I was familiar with Sachar, primarily from the Wayside School series (grade school David Lynch, and probably a formative influence in those early years) and jumped at the change to read this new book, despite it having a synopsis that failed to tickle that same Wayside itch.

But I read Holes and I loved it, I highly recommended it be read in the future by any and all students.

It is very difficult for me to articulate now, through the gap of the years, precisely what is was that worked so well in Holes.  Part of it, I think, was that it managed to be completely absurd (in a more-subdued-than-Wayside School vein) while tackling some very serious issues (discipline, punishment, authority, race, family, legacy, ethical duty) in a way that did not feel condescending.  That might be rose-tinting, and it could fall away if I looked back too closely.  But I can recall with stone certainty at least one point on which the book captivated me.

The protagonist, a young boy named Stanley Yelnats, is fat.  He is overweight, unathletic, intelligent but not a genius, and bewildered by a world that supersedes the limits of his comprehension.  But the thing I want to stress here is: he is fat.  He is fat and he knows it, and he feels bad about it, outcast by this one other thing in addition to all the other crazy bullshit in his life.

I was a fat kid, and I knew it.  School acquaintances and family members commented on it in sometimes direct, sometimes sly and subtle ways.  I acted like this did not bother me, and performed this bit so well it eventually seemed like it worked, because while it’s not the best of all possible worlds I think it’s much easier to get through school with an abject body-type as a young man rather than a woman.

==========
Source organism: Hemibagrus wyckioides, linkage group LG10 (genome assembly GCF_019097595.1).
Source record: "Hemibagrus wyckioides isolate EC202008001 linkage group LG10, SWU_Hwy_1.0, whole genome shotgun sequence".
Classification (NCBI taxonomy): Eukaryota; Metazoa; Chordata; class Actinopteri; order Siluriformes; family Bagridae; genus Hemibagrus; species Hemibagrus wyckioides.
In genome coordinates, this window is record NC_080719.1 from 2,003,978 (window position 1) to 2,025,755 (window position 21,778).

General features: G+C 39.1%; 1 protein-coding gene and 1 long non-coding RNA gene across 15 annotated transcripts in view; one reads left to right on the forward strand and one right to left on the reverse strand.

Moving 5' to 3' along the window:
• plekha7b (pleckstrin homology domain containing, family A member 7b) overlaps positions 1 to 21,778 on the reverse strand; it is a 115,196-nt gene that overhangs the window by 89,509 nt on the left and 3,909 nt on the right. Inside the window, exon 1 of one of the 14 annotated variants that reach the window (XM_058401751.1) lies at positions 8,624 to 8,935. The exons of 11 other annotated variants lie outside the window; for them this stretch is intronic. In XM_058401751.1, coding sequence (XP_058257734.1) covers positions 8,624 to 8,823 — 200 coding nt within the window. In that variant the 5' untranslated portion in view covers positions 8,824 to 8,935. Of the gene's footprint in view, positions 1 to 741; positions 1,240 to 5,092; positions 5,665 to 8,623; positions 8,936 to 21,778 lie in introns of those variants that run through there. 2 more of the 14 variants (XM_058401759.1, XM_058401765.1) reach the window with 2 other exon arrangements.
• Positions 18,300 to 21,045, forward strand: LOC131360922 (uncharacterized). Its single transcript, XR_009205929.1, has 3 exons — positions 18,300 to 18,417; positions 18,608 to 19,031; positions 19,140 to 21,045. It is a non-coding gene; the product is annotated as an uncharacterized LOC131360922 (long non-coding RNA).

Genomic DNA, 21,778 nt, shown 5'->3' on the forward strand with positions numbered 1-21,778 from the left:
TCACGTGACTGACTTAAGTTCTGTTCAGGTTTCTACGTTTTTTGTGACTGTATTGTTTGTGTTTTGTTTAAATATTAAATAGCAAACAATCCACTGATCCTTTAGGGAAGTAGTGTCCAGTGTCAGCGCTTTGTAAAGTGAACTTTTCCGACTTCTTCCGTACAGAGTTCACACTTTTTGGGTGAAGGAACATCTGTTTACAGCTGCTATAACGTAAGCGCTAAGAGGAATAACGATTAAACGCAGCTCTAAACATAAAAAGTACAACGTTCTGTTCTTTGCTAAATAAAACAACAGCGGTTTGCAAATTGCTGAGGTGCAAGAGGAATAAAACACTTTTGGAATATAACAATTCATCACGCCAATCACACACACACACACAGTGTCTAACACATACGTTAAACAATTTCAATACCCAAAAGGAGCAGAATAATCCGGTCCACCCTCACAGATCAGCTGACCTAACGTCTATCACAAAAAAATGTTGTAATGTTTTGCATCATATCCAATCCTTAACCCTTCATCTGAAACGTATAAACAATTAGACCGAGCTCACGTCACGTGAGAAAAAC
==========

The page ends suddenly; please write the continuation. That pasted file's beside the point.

Stanley Yelnats and Holes provided the one precise instance I can remember reading a book as a kid and picturing myself in the hero’s position, seeing in the hero someone who was like me — not the bland, slim boys that populated the front lines of so many other adventure novels, but someone who was uneasy in the bulk of his own body, who wiped drops of sweat from the smeared lenses of his glasses, and who felt a vague malevolent pressure on him at all points in his life (for Stanley, this turns out to be a family curse; for me, the issue is a lot hazier).

So Holes got made into a movie in 2003, and when I first heard of this, even at the age of 15, I was at first excited about the prospect of seeing Stanley (who was, in my mind, basically me) onscreen.  But of course, as you well know, the Stanley I pictured and sympathized with was not the Stanley I got.

The Stanley I got — the Stanley we all got — was Shia LaBeouf.  Hapless, tousle-haired, lanky Shia, the embodiment of the bland and slim adventure hero-boy as he is available in the “slightly goofy” custom model.

I think the film version of Holes is actually pretty good, all things considered — the casting is actually pretty excellent, and even Shia LaBeouf brings his charisma (which we must remember he had, once).  But it never sat easy with me — never will sit easy with me — how the boy I pictured who was so much like myself was erased from his own story and replaced by the precise sort of person he (and I) was not.

But at least he’s not famous anymore, I guess.

the peace and safety of a new dark age